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Part 1: Modern management practices for climate protection

2024. 02. 27.


Picture of Ludmila Schäfer-Griffel

Ludmila Schäfer-Griffel

Bild with forest and trees

Forests in Europe

Considering that more than three quarters of Europe's land area was originally covered by forest landscapes, today's proportion sounds small in comparison: 39% of European land is currently classified as forest.

The long-term protection and restoration of our forests is due, among other things, to Hans Carl von Carlowitz, the chief mining administrator who shaped the concept of sustainability in 1713. It was only through the application of the sustainability principle of only using as much wood as can grow back that it was possible to counteract the severe overexploitation of forests from the Middle Ages to the beginning of the 19th century. As a result, the forest area in Europe has increased by around 9% since 1990, in contrast to the global trend of increasing reduction.


Learn more about

  • The recovery of Europe's heavily overexploited forests thanks to the invention of sustainable forestry

  • The cycle of sustainable forest management: promoting long-term forest dynamics through regeneration, cultural management and thinning as well as the integration of ecological principles

  • The benefits of sustainable forest management: raw material extraction, biodiversity conservation and reduction of Carbon emissions for climate protection.


Even though the introduction of sustainable forestry has been able to halt deforestation in Europe, many people who visit forests for recreation may wonder why the use of machinery and measures such as tree removal are necessary for the sustainable management of forests.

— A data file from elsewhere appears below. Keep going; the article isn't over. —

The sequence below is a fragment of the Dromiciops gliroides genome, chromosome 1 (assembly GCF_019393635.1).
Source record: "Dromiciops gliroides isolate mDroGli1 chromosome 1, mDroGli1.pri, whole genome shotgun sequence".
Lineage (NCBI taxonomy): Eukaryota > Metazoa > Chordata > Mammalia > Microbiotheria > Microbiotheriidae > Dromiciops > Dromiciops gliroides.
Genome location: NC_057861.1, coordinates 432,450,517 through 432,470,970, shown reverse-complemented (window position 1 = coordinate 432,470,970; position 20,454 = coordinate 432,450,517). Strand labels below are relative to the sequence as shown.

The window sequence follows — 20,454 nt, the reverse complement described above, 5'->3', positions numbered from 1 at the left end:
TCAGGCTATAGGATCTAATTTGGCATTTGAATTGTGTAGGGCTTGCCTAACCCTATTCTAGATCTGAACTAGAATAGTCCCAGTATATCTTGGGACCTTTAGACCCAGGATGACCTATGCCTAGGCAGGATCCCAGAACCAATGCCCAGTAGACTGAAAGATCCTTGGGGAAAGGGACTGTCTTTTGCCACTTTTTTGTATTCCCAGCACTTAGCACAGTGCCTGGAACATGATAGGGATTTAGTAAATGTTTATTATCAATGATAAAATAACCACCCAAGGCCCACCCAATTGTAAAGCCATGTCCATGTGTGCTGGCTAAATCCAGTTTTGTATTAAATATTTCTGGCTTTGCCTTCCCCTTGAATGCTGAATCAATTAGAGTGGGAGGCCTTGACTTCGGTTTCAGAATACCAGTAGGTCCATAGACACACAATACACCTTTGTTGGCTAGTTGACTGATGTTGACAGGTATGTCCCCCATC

Many people think of a forest as a permanently densely wooded area. However, even the remaining European primeval forest areas (2% of the total forest area) are not static, unchanging units, but rather a small-scale patchwork of different, cyclically repeating stages of development (succession stages) of emergence, growth and decay. This concept of a natural mosaic cycle forms the basis of management measures in modern commercial forests. The seedlings of the desired tree species grow into trees until they are felled after a certain period of time (rotation period) to make way for the next generation. This cycle is accompanied by forest managers

The sustainable management cycle

With the challenges of climate change in mind, the need for sustainable forest management has never been more urgent. Based on the life cycle of a forest stand, we present some innovative methods and technologies for sustainable forest management.

1. Rejuvenation stage

Instead of planting only one tree species with a high growth rate (e.g. spruce), the establishment of two or more site-adapted and climate-robust tree species on the same area through natural regeneration is favoured today, from which stable mixed stands grow (e.g. by adding fir and sycamore maple to spruce). Naturally regenerated stands are characterised by a higher adaptability and develop heterogeneous structures in the long term, which correspond more to a natural forest image. Planting is only carried out if there are no vital mother trees of the desired tree species in the immediate vicinity. This is the case, for example, if the tree species composition is to be expanded with more climate-resilient tree species. In Central Europe, for example, forest conversion from over-represented homogeneous, even-aged spruce stands to species-rich mixed deciduous forests is often initiated during the regeneration phase. In the meantime, the "selection cutting" method is also being used more frequently, which mixes native species such as beech, oak and spruce in all their age stages in a single stand and thus imitates natural forest ecosystems.

2022-05-04-Treely-PiaPiaPia-38 copy.jpg

2. Cultural management